Form and Substance: A Message to Evangelical Seekers or Lutherans Looking to Jump to Rome or Constantinople
Pastor Peters knocks yet another one out of the park. You have added his blog to your regular blog reading, haven’t you? You really must. Here his latest post that was spot-on.
In reading about Lutherans and other Christians (especially evangelicals) who have chosen to swim the Tiber or the Bosporus (i.e. go to Rome or Orthodoxy) I find myself increasingly thinking in terms of the problem of form and substance.
The truth is that many who seek out Rome or Constantinople are coming out of churches that have neither form nor substance. They do not have form — the liturgy, creed, confession, Eucharist, priesthood, etc. They do not have substance — the fullness of the catholic faith in proclamation or in teaching. For many of these people the journey is one that begins with the emptiness of what most of Protestantism has become (whether mainline or evangelical). With worship centered on the “me” of the person in the pew – uh make that theater seat — and with preaching and teaching that has evolved into social justice or personal happiness, their rebellion leads them to find something that has roots, depth, Truth…
For Lutherans (and Episcopalians) the journey is somewhat different. It is not so much a turn from emptiness to something as it is a determination that either form or substance is lacking in their tradition and so they seek that which they believe is gone. For Lutherans it is often a move toward form — a tradition in which the Mass (Divine Liturgy) does not have to be introduced, defended, or justified. It just is. For Lutherans it is often the frustration of substance (present in the Lutheran Confessions and the catholic identity of the Great Reformation and its most significant teachers) that is not reflected in practice (non-communion Sundays, contemporary worship without identifiable liturgy, and a me-too ideal that gravitates either toward non-denominational evangelicalism or mainline Protestantism).
For Episcopalians it is the form that increasingly lacks substance — the Prayer Book, liturgy, the three fold ministry of Bishop, Priest, and Deacon — in a church body that seems to stand for nothing specific and tolerates such a diversity of truths that the one Truth of Jesus Christ is missing.
I understand the frustration. It is tiring to have to remind Lutherans who they are — over and over again. Or to teach them who they are for the first time. Our Confessions have become distant from us — they are there, they are the doctrinal standards of our Synod and congregations, yet we so often do not know them well enough so that they truly inform and define the practice of our faith (the form).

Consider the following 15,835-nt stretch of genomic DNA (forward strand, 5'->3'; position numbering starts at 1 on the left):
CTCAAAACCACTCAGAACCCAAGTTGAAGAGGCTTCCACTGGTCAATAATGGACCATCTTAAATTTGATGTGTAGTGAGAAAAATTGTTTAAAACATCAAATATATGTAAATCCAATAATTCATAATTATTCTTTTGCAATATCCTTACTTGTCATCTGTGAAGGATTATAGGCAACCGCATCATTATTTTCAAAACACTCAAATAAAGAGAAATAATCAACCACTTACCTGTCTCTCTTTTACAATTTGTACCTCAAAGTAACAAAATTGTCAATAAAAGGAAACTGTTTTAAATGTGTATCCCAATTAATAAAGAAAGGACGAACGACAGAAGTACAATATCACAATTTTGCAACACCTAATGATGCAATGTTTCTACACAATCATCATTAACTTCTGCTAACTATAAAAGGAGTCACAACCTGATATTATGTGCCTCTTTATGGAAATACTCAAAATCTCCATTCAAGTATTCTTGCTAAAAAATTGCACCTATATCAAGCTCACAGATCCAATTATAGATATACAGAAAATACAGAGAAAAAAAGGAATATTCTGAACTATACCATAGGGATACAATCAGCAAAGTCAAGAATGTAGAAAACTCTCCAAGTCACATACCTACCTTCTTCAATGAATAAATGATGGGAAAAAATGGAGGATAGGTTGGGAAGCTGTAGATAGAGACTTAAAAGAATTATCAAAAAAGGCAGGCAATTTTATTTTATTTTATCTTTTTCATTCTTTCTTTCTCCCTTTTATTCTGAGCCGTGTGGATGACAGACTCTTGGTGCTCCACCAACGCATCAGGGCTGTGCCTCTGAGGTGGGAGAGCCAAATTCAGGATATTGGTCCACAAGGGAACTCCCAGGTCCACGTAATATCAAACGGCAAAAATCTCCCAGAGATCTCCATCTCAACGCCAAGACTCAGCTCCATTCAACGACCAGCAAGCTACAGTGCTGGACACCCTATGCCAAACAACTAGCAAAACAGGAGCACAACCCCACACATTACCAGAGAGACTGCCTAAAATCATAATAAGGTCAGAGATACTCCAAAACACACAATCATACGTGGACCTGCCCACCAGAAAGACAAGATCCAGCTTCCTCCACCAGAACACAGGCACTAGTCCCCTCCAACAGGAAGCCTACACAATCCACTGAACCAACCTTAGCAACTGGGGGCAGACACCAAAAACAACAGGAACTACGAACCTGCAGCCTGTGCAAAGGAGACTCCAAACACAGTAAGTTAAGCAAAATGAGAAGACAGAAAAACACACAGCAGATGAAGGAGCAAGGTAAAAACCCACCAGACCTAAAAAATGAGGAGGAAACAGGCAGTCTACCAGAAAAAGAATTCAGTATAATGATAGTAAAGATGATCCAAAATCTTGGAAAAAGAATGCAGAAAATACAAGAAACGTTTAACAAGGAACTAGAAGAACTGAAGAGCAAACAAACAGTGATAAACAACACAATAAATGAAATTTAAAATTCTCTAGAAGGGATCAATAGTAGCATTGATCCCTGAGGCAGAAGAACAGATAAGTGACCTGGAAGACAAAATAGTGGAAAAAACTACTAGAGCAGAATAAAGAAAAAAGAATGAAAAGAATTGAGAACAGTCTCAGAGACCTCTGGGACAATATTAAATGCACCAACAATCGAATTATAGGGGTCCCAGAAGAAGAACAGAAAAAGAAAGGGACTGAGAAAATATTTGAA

I understand the frustration. My own parish stands out not only from the Baptist/Church of Christ/Nazarene landscape of the city in which we reside but also from the bulk of other Lutheran and LCMS churches in the surrounding cities, states, and District. It is a constant fight to keep our liturgical identity rooted in our catholic confession. I know all too well that the work I have undertaken for nearly 17 years here could all be gone if another kind of Lutheran Pastor replaced me.
Yet I am not so sure that a boat trip across either the Tiber or the Bosporus would yield any substantial gains on either front — form or substance. I love the liturgy, the Western Mass, which is the heart and soul of Lutheran and Roman Catholic worship. Truly the Roman does not have to defend the ceremonial practices of the liturgy as a Lutheran must. But… I am not so sure that Gospel speaks so loudly and clearly in the average Roman Catholic parish as it does in the average Lutheran parish. My own experience is that the form itself has been corrupted by a lack of participation of the congregation, a lack of singing, a shallow musical tradition of anything goes, and a determined need to get 900 people through the Mass, communed, and on their way home in 55 minutes or less. I believe that even in form, the trade off for leaving is really an exchange of one set of problems for another.
When it comes to substance, I think a swim in either direction of Rome or Constantinople, may bring with it a certain fuzziness about this Gospel that means, again, the exchange of one set of problems with another. Rome’s reintroduction of indulgences even as Lutherans and Roman Catholics were supposed to have some solid agreement on justification stands out as a sign of this fuzziness. The ethnic and cultural identity of Eastern Orthodoxy as it is practiced in most parishes is often a hidden barrier to anyone whose worldview and perspective are distinctly Western. The tradition of a church body shaped by the first seven Ecumenical Councils is noble but 1200 years have passed since that last council and Orthodoxy has suffered much from that distance.
I continue to believe that a liturgically vibrant, confessionally confident, theologically informed, and liturgical catholic Lutheran parish offers me the best combination of form and substance. And I would offer it to those frustrated with their current church home… give us a look see…
Like Transformers… more than meets the eye…